Archive for Birds
>Ornithologists in the US say hummingbirds can live longer than 10 years
They have been tagging the birds for a decade to study their habits
Experiment has revealed that one bird flew 3,500 miles (5,630km) for winter
Hummingbirds have been found wintering in relatively cool areas below 18°C
Thousands of birds have been ‘banded’ and experts hope to learn about whether they migrate in one go, or stop off along the way
Hummingbirds are the only birds to hover in the air by relying on their strength alone.
In August, scientists found that it is the ratio of the bird’s wing length to its width that makes them so efficient.
The discovery is helping experts compete with 42 million years of natural selection to build helicopters that are increasingly efficient, which could match the performance of the best hummingbird.
David Lentink, an assistant professor of mechanical engineering at Stanford University in California, tested wings from 12 different species of hummingbirds, which he sourced from museums.
He positioned them on a machine used to test the aerodynamics of helicopter blades – so they spun around like man-made blades.
Together with his team, he used cameras to capture airflow around the wings and measured the drag and the lift force they exerted at different speeds and angles.
Professor Lentink’s team used the same machine to test the rotor blades from a ProxDynamics Black Hornet autonomous micro helicopter, which is one of the most efficient on the market and is used by the UK’s army in Afghanistan.
They found that the micro-helicopter’s blades are as efficient at hovering as the average hummingbird.
But while the micro-copter’s blades kept pace with the middle-of-the-pack hummingbird wings, they could not keep up with the most efficient hummingbird’s wing.
The wings of Anna’s hummingbird – a species common throughout the West Coast of the U.S. – were found to be about 27 per cent more efficient than the man-made micro-copter blades.
Birds nesting in an underground parkade could have been locked in when the parkade was converted to a campus bike centre with doors on the end. The swallows quickly learned how to trigger the motion detectors to open the doors and go in and out whenever they want. Smart birds!
”Cha Cha” (Australian White-winged Chough), not Crow, feeding ”Kitten” (tail-less Manx cat) & ”Skye” (cross Whippet/Jack Russell)….. All my pets are rescued from death-row, dumped, or injured off roads. ”Skye” is a timid dog, because of former abuse, who at time of video-ing was getting sick of Cha Cha annoying her & tryng to feed her all day. (this is only 3 of them by the way).. Cha Cha, being a Chough, will naturally try to feed everyone and everything. It is in their blueprint as a ‘family’ bird.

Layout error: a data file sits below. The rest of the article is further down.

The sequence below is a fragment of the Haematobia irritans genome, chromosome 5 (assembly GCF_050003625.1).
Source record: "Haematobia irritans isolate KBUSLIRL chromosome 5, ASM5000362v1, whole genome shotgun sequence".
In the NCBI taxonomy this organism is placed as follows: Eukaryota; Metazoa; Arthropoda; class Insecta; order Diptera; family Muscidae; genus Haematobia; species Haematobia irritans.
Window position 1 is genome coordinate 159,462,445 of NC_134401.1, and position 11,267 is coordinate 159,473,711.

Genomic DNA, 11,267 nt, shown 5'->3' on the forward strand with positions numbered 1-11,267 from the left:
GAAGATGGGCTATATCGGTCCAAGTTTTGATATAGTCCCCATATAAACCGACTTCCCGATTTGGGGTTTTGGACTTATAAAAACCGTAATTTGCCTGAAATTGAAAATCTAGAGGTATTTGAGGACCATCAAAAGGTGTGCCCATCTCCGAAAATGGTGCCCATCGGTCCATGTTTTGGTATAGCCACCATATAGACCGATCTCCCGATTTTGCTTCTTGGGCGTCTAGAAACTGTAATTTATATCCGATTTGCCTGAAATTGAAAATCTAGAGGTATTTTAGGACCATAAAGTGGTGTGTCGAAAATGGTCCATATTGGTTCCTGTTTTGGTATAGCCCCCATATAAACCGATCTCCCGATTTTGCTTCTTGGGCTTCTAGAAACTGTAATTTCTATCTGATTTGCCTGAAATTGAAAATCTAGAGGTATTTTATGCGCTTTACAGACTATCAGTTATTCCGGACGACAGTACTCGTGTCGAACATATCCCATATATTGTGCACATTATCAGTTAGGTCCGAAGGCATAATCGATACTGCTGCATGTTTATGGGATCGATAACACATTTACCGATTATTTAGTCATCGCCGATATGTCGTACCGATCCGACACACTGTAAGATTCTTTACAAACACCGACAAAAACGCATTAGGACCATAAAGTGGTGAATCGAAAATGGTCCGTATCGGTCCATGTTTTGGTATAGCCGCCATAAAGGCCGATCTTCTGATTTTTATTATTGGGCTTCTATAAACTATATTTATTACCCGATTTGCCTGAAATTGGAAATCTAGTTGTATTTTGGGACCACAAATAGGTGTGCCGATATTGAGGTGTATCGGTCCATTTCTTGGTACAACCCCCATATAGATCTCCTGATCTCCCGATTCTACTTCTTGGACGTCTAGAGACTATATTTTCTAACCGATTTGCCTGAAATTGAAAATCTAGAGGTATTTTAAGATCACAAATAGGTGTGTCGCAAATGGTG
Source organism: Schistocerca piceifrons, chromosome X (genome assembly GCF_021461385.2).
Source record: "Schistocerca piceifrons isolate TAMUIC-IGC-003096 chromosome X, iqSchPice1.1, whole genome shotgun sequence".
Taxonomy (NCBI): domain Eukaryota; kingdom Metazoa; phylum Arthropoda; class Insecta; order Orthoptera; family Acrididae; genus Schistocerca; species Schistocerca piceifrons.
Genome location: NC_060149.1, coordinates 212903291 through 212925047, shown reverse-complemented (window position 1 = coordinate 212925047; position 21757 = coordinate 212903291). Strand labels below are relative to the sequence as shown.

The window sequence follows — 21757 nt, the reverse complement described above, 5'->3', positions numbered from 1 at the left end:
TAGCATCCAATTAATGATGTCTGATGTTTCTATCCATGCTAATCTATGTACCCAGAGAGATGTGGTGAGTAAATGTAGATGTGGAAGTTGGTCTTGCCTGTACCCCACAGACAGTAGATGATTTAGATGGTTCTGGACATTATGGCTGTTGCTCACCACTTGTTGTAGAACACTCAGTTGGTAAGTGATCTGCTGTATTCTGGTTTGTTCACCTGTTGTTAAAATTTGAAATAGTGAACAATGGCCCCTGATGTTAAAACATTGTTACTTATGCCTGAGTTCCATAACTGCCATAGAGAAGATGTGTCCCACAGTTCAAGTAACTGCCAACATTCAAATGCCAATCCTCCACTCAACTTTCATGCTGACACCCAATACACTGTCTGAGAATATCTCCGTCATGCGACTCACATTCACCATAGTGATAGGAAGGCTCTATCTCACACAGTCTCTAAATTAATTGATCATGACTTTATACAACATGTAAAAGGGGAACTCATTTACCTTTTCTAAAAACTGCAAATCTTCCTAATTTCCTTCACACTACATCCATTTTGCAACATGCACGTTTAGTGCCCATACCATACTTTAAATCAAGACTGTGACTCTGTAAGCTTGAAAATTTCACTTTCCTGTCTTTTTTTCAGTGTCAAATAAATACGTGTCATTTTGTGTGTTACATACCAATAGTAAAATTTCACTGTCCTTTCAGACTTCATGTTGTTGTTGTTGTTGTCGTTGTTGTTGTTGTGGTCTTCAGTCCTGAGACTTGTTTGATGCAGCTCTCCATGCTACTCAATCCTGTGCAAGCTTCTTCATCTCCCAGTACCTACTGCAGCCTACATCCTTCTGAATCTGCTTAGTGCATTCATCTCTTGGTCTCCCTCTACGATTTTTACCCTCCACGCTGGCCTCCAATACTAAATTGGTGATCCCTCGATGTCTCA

The EDGE Birds list : Some of the World’s 100 most unique and endangered birds are revealed in this new listPosted in 2014 with tags Birds, Edge of Existence, endangered birds list, endangered species animal, mammals and amphibians, the EDGE List of endangered birds, The EDGE of Existence programme on April 11, 2014 by theboldcorsicanflame
Below we have highlighted ten of the most unique and threatened EDGE Birds (number indicates EDGE rank):
1. Giant ibis (Thaumatibis gigantea) – occupying the top spot on the EDGE birds list this striking bird is the world’s largest ibis. It is the national bird of Cambodia and, owing to its rarity and exceptional size, holds near-mythical status for bird-watchers, naturalists and conservationists.
4. Kakapo (Strigops habroptilus) – the world’s heaviest parrot, the New Zealand kakapo is also unusual in being nocturnal and flightless. The male kakapo produces a loud ‘boom’ call to attract potential mates which can be heard up to 5 kilometres away.
8. Philippine eagle (Pithecophaga jefferyi) – one of the largest and rarest eagles on the planet, this incredible predator was formerly thought to prey exclusively on monkeys. It is now known to prey on a variety of animals ranging from rodents and bats to pigs and monitor lizards.
11. Spoon-billed sandpiper (Eurynorhynchus pygmeus) – this small wading bird has a unique spatula-shaped bill. Every year the birds undertake an incredible 8,000 km journey from their breeding grounds in northeast Russia to their main wintering grounds in Bangladesh and Myanmar.